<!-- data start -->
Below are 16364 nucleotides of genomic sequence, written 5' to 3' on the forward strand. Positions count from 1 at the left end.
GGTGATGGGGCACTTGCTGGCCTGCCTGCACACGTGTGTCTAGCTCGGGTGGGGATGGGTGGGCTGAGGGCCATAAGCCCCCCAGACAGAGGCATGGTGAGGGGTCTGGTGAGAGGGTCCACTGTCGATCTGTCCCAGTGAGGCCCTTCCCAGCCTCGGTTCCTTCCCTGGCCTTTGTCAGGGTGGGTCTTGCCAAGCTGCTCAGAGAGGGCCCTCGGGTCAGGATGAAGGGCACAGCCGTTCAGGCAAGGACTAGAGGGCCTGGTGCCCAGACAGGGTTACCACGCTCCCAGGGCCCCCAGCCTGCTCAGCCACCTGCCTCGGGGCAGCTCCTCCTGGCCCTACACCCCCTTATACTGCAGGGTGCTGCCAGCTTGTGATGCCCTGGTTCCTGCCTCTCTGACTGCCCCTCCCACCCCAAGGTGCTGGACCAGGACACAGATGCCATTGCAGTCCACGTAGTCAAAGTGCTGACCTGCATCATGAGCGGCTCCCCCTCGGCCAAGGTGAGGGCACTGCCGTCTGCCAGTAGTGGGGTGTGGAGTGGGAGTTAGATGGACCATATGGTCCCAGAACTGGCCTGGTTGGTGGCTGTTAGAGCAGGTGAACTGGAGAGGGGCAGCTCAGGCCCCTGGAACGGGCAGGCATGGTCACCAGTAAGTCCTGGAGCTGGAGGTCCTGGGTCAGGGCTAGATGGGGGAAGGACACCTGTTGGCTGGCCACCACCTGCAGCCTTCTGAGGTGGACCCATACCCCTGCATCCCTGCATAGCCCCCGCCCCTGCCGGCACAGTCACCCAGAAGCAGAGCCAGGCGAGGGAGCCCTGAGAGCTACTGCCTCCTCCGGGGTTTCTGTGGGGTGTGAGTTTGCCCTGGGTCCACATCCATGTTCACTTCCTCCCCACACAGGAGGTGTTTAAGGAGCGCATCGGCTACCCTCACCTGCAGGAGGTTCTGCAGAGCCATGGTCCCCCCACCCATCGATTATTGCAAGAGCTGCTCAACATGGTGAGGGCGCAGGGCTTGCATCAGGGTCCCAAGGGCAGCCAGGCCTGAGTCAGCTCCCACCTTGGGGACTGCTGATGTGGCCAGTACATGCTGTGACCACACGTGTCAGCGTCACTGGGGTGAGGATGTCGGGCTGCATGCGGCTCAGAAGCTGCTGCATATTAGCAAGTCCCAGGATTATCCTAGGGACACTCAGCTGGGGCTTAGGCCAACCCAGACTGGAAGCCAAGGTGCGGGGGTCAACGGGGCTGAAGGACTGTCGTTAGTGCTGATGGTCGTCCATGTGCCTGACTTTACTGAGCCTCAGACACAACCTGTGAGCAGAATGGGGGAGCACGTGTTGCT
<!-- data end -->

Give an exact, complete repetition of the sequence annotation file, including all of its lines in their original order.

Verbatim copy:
Below are 16364 nucleotides of genomic sequence, written 5' to 3' on the forward strand. Positions count from 1 at the left end.
GGTGATGGGGCACTTGCTGGCCTGCCTGCACACGTGTGTCTAGCTCGGGTGGGGATGGGTGGGCTGAGGGCCATAAGCCCCCCAGACAGAGGCATGGTGAGGGGTCTGGTGAGAGGGTCCACTGTCGATCTGTCCCAGTGAGGCCCTTCCCAGCCTCGGTTCCTTCCCTGGCCTTTGTCAGGGTGGGTCTTGCCAAGCTGCTCAGAGAGGGCCCTCGGGTCAGGATGAAGGGCACAGCCGTTCAGGCAAGGACTAGAGGGCCTGGTGCCCAGACAGGGTTACCACGCTCCCAGGGCCCCCAGCCTGCTCAGCCACCTGCCTCGGGGCAGCTCCTCCTGGCCCTACACCCCCTTATACTGCAGGGTGCTGCCAGCTTGTGATGCCCTGGTTCCTGCCTCTCTGACTGCCCCTCCCACCCCAAGGTGCTGGACCAGGACACAGATGCCATTGCAGTCCACGTAGTCAAAGTGCTGACCTGCATCATGAGCGGCTCCCCCTCGGCCAAGGTGAGGGCACTGCCGTCTGCCAGTAGTGGGGTGTGGAGTGGGAGTTAGATGGACCATATGGTCCCAGAACTGGCCTGGTTGGTGGCTGTTAGAGCAGGTGAACTGGAGAGGGGCAGCTCAGGCCCCTGGAACGGGCAGGCATGGTCACCAGTAAGTCCTGGAGCTGGAGGTCCTGGGTCAGGGCTAGATGGGGGAAGGACACCTGTTGGCTGGCCACCACCTGCAGCCTTCTGAGGTGGACCCATACCCCTGCATCCCTGCATAGCCCCCGCCCCTGCCGGCACAGTCACCCAGAAGCAGAGCCAGGCGAGGGAGCCCTGAGAGCTACTGCCTCCTCCGGGGTTTCTGTGGGGTGTGAGTTTGCCCTGGGTCCACATCCATGTTCACTTCCTCCCCACACAGGAGGTGTTTAAGGAGCGCATCGGCTACCCTCACCTGCAGGAGGTTCTGCAGAGCCATGGTCCCCCCACCCATCGATTATTGCAAGAGCTGCTCAACATGGTGAGGGCGCAGGGCTTGCATCAGGGTCCCAAGGGCAGCCAGGCCTGAGTCAGCTCCCACCTTGGGGACTGCTGATGTGGCCAGTACATGCTGTGACCACACGTGTCAGCGTCACTGGGGTGAGGATGTCGGGCTGCATGCGGCTCAGAAGCTGCTGCATATTAGCAAGTCCCAGGATTATCCTAGGGACACTCAGCTGGGGCTTAGGCCAACCCAGACTGGAAGCCAAGGTGCGGGGGTCAACGGGGCTGAAGGACTGTCGTTAGTGCTGATGGTCGTCCATGTGCCTGACTTTACTGAGCCTCAGACACAACCTGTGAGCAGAATGGGGGAGCACGTGTTGCT